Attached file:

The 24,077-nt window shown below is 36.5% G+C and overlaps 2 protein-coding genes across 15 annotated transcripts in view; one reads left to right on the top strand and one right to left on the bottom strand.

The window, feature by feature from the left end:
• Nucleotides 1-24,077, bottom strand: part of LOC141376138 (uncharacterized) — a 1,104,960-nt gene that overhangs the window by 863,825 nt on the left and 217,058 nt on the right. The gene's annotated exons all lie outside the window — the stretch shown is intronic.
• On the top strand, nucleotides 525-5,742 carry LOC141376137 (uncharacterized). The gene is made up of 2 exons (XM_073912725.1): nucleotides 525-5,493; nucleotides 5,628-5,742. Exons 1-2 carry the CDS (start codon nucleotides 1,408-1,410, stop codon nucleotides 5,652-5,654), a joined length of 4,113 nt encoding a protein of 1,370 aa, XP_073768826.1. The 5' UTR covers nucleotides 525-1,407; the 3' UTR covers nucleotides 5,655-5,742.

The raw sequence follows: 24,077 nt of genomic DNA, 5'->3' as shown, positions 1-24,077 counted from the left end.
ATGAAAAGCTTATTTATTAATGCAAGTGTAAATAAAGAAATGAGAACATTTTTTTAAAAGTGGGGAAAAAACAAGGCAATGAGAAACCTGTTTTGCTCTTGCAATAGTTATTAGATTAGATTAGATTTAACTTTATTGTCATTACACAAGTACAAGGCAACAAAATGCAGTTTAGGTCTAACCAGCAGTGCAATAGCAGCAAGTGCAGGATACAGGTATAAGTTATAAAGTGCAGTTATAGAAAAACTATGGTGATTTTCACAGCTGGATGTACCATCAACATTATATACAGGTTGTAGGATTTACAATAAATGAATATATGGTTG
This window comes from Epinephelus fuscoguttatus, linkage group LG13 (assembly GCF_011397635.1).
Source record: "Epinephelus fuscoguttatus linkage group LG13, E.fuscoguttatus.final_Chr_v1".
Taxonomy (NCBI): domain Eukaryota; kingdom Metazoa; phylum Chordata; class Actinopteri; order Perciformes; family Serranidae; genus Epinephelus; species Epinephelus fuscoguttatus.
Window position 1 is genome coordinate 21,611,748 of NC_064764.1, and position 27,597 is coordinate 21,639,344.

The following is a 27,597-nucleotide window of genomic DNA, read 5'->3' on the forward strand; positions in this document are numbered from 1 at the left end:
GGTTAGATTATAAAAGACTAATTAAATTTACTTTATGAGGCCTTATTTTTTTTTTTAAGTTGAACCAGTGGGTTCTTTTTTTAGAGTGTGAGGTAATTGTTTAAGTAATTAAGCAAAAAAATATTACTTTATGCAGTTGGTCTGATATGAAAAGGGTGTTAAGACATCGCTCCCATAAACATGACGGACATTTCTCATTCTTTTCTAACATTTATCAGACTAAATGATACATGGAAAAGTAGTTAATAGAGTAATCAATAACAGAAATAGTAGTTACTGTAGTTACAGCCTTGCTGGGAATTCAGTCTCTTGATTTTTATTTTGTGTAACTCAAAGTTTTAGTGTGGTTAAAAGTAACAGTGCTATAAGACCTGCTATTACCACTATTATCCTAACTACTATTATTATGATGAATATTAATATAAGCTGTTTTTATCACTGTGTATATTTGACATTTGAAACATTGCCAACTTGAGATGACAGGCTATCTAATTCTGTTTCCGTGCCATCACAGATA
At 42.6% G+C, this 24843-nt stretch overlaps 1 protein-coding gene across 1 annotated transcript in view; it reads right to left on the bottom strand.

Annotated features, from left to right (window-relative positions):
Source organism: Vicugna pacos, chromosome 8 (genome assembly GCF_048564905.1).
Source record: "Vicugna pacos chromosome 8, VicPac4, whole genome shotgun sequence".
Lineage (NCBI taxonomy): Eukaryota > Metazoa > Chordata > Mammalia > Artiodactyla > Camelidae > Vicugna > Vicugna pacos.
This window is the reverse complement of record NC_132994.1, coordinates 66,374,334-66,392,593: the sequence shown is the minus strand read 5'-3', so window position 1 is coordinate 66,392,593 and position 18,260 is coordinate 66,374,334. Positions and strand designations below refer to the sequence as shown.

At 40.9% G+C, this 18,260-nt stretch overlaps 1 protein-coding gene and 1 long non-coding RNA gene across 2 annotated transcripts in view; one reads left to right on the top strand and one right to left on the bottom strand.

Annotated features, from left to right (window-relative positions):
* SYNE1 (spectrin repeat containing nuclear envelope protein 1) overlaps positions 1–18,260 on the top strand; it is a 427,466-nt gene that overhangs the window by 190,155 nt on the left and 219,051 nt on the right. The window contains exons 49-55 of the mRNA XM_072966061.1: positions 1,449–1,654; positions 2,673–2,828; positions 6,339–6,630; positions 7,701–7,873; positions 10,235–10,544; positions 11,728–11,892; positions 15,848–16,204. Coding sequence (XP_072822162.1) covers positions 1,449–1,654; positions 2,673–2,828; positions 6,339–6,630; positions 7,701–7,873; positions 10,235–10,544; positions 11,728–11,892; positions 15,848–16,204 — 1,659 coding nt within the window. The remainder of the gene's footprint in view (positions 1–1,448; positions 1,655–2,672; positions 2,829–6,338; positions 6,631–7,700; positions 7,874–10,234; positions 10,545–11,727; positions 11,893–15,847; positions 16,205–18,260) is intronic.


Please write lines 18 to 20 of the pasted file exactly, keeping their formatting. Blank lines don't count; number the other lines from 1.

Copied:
This window is the reverse complement of record NC_132994.1, coordinates 66,374,334-66,392,593: the sequence shown is the minus strand read 5'-3', so window position 1 is coordinate 66,392,593 and position 18,260 is coordinate 66,374,334. Positions and strand designations below refer to the sequence as shown.

At 40.9% G+C, this 18,260-nt stretch overlaps 1 protein-coding gene and 1 long non-coding RNA gene across 2 annotated transcripts in view; one reads left to right on the top strand and one right to left on the bottom strand.

Annotated features, from left to right (window-relative positions):